After the Marina Market has finished, you’ll find you’re also in the perfect spot to jump on board a luxury yacht for a sunset cruise. The cruises leave the marina at five o’clock and sail along the coastline for one and a half hours as the sun goes down. It’s an unforgettable way to round off a day of shopping in Port Douglas.
Is there any food at the port douglas markets?
Yes. There are pop-up food stalls at the Port Douglas markets which sell snack foods and sweet treats. You’ll find donuts, sweet and savory crepes, chocolate coated bananas and vegan-friendly meals served in coconut halves.
Can you buy alcohol at Port Douglas markets?
There is no alcohol on sale at either of the Port Douglas markets, but there are plenty of bars and restaurants nearby the markets where alcoholic beverages can be purchased.
Other Markets Near Port Douglas
If after visiting both markets in Port Douglas, you still haven’t had your fill and want to see more, make the twenty-minute journey to the neighbouring town of Mossman or the hour’s drive to Cairns early on a Saturday morning.
The stalls of Mossman market take over the town’s Foxton Avenue from seven in the morning on a Saturday until lunchtime. Many of the stallholders are the same as at the Port Douglas markets so if there was something you regret not buying and really want to get, then make Mossman market your chance to grab it before it’s too late.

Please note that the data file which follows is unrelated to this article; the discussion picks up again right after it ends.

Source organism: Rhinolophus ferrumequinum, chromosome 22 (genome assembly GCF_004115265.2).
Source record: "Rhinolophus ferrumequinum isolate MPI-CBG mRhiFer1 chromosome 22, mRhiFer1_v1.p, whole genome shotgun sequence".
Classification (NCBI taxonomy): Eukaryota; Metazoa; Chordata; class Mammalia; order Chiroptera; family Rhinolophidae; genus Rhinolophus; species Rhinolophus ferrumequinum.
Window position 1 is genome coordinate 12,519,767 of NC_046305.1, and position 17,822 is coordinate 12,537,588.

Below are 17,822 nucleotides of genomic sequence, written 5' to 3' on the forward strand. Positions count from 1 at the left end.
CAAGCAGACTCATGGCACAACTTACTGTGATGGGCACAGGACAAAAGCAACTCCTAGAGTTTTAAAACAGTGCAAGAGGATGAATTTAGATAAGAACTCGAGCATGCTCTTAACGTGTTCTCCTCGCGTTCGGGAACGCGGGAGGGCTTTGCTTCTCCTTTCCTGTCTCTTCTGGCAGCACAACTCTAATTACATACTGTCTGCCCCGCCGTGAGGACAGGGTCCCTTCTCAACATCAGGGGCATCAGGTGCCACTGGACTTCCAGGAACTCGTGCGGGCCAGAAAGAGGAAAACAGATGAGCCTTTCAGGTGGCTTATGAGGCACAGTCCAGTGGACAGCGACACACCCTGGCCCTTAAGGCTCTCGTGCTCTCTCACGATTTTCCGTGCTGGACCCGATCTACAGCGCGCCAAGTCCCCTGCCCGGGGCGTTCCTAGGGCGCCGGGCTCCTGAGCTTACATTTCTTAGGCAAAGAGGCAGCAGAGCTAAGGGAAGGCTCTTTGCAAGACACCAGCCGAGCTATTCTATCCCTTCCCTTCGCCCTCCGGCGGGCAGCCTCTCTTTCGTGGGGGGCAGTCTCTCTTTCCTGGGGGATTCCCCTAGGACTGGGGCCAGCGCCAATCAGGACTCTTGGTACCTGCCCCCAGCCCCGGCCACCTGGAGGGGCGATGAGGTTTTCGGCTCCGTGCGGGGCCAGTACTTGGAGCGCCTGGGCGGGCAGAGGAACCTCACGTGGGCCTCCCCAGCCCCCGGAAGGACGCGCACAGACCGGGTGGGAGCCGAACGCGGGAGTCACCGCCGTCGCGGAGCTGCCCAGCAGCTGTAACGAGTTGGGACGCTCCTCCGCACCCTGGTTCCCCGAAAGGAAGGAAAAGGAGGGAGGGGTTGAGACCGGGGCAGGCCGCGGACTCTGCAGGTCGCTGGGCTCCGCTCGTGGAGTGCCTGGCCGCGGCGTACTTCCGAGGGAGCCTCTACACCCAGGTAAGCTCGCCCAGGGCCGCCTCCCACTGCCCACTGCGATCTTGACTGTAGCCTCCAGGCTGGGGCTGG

After the market has closed, a great way to spend the rest of your trip to Mossman is by making an afternoon visit to the nearby Daintree Rainforest or exploring Mossman Gorge. Don’t forget to take walking shoes, swimming gear, and a towel, the gorge has some beautiful hiking trails and fantastic shallow pools perfect for a refreshing dip on a hot day especially after you’ve been wandering around Mossman market.
The market in Cairns is held on a Saturday on the waterfront Esplanade from eight in the morning until four in the afternoon. There are lots of stalls selling handcrafted leather, jewelry and pottery alongside small boutiques with one-off clothing items. Go hungry as there are free barbecues throughout the day.
After shopping at Cairns Market, while it might be tempting to spend the rest of the day chilling by the lagoon, making the most of a self-drive rental by hitting the Kennedy Highway and heading to the Kuranda Village is a far more exciting option. There are several lookout points during the thirty-minute drive where you can stop to take some incomparable photos of the Coral Sea, the mountains and the rainforest before returning to Port Douglas.
Alternative Places to shop in port douglas
If markets just aren’t your thing, but you still want to go shopping in Port Douglas, don’t worry, you won’t be short on choice for where to go.